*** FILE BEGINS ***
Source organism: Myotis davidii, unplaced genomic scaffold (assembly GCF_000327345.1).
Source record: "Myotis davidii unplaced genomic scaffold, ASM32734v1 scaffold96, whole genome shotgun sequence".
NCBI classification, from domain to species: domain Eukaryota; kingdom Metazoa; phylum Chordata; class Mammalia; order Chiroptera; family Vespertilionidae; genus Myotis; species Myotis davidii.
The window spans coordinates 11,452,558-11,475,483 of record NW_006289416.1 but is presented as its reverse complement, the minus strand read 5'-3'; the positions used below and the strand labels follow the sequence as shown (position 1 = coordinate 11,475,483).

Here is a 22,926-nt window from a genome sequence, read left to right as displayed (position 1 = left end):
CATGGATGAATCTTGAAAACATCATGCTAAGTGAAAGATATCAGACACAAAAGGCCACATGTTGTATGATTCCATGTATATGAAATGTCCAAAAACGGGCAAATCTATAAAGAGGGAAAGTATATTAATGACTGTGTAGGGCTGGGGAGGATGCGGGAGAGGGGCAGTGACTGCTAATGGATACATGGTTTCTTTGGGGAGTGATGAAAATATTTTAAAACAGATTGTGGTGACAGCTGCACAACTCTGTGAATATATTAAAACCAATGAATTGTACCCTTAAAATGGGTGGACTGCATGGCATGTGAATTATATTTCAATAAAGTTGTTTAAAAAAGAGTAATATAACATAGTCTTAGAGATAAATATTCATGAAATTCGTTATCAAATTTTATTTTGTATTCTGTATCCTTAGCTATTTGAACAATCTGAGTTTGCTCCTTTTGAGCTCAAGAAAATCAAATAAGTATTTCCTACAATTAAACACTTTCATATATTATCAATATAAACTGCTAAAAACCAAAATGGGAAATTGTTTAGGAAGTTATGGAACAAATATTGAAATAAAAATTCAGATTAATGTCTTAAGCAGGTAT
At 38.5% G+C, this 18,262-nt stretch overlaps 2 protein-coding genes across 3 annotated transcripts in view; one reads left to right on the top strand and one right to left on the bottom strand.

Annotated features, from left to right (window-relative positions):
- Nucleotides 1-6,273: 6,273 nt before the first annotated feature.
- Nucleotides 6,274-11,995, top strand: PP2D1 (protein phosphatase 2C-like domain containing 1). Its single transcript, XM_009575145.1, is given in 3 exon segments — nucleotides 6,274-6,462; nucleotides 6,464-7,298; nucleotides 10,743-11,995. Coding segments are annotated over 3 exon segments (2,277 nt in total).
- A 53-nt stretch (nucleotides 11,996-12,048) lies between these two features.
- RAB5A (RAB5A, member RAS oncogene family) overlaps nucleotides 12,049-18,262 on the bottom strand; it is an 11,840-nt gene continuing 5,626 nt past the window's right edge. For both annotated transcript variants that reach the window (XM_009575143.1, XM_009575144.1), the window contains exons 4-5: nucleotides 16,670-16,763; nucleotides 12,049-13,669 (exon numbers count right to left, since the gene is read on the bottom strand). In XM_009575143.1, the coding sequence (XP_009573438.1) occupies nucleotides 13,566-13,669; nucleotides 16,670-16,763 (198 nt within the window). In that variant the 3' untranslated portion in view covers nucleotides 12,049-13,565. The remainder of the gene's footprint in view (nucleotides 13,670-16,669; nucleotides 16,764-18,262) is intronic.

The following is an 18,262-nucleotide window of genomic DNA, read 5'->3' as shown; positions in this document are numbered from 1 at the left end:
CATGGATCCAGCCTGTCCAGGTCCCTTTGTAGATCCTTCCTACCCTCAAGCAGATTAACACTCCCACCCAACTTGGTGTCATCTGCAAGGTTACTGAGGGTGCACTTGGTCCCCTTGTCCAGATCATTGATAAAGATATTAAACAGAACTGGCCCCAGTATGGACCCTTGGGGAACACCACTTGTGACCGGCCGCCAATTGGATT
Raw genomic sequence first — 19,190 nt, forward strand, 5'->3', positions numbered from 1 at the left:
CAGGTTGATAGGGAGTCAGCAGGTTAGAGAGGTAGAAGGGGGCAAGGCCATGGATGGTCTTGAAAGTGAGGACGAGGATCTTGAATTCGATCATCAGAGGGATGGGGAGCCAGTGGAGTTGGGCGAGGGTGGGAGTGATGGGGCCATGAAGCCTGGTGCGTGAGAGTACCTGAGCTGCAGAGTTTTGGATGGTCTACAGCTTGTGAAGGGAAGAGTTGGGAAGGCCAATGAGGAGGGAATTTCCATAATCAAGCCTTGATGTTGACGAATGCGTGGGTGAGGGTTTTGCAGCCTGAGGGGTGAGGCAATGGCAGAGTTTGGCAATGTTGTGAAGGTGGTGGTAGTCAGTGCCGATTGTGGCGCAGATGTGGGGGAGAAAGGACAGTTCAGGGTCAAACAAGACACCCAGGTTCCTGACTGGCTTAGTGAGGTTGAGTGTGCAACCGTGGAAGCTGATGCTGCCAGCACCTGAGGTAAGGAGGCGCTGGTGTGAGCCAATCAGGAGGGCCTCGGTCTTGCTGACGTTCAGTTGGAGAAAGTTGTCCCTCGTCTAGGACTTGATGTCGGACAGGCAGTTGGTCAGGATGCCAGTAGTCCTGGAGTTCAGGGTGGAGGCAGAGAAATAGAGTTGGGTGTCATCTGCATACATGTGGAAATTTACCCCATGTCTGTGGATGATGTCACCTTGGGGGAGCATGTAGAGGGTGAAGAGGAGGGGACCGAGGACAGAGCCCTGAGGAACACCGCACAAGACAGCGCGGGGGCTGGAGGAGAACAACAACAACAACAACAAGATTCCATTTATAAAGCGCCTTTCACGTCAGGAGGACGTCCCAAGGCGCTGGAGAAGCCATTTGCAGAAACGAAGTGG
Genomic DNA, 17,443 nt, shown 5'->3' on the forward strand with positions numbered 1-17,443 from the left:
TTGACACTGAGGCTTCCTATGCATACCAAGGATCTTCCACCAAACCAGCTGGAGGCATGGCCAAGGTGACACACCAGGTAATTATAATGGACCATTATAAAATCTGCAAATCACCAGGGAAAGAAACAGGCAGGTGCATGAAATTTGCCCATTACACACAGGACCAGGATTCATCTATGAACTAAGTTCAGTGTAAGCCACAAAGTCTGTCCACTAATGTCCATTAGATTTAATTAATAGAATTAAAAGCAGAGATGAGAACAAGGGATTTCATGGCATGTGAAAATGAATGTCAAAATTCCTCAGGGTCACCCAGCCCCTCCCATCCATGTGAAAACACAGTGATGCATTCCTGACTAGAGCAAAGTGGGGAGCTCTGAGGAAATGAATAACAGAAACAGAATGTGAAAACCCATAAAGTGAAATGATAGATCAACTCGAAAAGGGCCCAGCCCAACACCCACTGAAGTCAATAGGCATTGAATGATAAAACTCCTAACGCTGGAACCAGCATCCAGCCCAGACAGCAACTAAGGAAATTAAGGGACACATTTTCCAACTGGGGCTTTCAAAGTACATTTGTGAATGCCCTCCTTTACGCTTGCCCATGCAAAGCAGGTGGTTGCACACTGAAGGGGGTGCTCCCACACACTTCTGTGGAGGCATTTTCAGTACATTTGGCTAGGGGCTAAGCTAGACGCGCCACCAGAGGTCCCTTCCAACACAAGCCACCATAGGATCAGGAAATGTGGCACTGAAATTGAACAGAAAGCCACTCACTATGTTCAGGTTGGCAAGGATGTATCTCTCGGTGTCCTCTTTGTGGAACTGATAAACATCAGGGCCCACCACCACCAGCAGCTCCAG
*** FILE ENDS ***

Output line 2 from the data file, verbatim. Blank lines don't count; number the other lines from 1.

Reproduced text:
Source record: "Myotis davidii unplaced genomic scaffold, ASM32734v1 scaffold96, whole genome shotgun sequence".